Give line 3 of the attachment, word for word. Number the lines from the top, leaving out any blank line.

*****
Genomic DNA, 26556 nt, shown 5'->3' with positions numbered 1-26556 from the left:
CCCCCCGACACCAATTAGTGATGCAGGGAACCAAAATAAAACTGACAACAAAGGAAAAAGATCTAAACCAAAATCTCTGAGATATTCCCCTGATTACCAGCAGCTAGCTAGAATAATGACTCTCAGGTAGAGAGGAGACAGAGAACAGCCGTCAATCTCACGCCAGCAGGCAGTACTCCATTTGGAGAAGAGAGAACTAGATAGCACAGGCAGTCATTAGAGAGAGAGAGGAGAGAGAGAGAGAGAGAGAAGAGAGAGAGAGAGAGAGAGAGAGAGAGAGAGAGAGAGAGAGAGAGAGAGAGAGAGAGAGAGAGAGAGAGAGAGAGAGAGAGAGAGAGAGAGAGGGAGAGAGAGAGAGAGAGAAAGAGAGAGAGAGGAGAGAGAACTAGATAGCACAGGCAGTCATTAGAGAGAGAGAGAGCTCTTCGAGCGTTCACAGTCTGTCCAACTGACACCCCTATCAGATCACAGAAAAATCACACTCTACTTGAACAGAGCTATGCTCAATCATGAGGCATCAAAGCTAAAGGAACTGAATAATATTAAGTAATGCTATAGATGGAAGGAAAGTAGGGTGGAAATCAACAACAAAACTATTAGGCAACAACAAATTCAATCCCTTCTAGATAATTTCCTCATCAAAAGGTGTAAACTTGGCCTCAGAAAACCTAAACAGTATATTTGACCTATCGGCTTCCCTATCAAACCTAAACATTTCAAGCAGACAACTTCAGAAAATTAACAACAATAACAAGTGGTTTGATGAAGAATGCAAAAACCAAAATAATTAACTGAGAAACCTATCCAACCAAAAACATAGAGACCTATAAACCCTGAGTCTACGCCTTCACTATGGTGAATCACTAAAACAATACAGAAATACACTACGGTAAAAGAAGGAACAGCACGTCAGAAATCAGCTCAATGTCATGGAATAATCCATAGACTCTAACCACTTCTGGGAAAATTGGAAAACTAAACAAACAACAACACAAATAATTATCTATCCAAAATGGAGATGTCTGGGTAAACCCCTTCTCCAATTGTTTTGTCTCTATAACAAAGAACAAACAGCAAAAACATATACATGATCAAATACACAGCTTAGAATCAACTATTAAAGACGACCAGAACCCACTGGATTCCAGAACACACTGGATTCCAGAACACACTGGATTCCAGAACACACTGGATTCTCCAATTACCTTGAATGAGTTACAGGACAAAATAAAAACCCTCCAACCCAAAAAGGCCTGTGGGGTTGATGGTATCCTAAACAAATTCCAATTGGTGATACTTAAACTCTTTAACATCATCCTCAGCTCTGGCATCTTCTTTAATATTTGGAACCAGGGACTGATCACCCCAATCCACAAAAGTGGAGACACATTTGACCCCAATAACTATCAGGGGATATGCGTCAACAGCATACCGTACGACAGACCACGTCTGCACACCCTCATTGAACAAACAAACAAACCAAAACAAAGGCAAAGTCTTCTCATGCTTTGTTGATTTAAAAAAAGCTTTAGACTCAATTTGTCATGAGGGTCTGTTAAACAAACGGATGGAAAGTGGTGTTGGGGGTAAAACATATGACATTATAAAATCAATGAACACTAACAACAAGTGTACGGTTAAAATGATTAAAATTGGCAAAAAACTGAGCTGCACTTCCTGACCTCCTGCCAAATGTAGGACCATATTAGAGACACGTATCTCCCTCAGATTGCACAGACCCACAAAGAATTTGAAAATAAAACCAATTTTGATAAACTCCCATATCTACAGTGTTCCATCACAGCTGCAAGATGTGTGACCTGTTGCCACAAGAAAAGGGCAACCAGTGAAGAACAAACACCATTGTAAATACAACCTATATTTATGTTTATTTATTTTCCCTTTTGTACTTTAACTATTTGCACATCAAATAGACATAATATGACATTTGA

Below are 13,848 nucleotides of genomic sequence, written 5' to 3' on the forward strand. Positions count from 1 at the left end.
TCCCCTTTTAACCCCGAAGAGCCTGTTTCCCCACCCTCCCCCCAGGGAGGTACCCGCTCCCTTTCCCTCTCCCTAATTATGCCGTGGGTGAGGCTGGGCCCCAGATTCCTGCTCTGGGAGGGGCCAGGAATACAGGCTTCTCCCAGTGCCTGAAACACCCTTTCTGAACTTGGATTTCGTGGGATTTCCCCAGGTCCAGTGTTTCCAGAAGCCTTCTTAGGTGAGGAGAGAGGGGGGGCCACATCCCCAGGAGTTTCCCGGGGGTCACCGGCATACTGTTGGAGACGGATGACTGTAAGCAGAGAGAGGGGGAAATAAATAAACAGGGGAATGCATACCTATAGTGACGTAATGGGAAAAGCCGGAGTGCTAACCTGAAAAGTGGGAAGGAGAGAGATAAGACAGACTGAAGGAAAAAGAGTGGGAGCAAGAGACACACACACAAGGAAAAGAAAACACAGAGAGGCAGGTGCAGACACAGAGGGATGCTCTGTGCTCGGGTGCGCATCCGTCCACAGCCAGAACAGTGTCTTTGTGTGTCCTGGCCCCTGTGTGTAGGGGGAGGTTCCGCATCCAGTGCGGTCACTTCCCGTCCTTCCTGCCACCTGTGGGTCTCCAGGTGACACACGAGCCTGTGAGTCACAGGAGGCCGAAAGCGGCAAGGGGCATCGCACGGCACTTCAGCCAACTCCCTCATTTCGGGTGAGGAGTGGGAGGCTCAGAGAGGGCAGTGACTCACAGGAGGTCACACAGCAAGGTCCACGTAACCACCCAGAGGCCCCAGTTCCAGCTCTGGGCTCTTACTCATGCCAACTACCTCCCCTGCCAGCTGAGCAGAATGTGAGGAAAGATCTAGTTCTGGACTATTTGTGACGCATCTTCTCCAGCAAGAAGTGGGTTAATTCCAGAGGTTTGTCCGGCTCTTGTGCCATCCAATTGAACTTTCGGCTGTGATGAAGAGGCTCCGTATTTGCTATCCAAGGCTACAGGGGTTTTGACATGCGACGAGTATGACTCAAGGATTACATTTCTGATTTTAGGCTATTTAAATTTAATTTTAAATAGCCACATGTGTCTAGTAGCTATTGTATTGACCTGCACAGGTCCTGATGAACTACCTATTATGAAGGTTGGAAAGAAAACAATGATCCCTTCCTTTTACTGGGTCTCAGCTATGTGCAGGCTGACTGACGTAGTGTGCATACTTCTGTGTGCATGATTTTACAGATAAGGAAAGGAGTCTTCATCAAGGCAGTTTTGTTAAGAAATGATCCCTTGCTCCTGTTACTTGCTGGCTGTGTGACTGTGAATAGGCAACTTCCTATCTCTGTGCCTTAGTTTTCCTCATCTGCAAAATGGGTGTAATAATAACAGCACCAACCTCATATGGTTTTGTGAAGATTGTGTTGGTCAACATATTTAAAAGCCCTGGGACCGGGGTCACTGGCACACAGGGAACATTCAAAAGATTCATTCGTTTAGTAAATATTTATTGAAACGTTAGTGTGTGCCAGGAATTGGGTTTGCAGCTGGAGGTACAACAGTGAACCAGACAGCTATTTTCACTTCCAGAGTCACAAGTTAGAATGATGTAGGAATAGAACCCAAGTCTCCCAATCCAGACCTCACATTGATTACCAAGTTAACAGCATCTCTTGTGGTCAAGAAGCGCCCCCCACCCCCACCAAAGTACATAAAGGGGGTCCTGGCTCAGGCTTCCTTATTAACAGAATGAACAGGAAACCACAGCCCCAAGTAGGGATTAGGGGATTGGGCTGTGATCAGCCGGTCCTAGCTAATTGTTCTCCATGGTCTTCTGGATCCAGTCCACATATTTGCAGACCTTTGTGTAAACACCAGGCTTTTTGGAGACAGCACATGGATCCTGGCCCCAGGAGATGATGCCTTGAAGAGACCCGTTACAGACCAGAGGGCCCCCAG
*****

Below are 13,848 nucleotides of genomic sequence, written 5' to 3' on the forward strand. Positions count from 1 at the left end.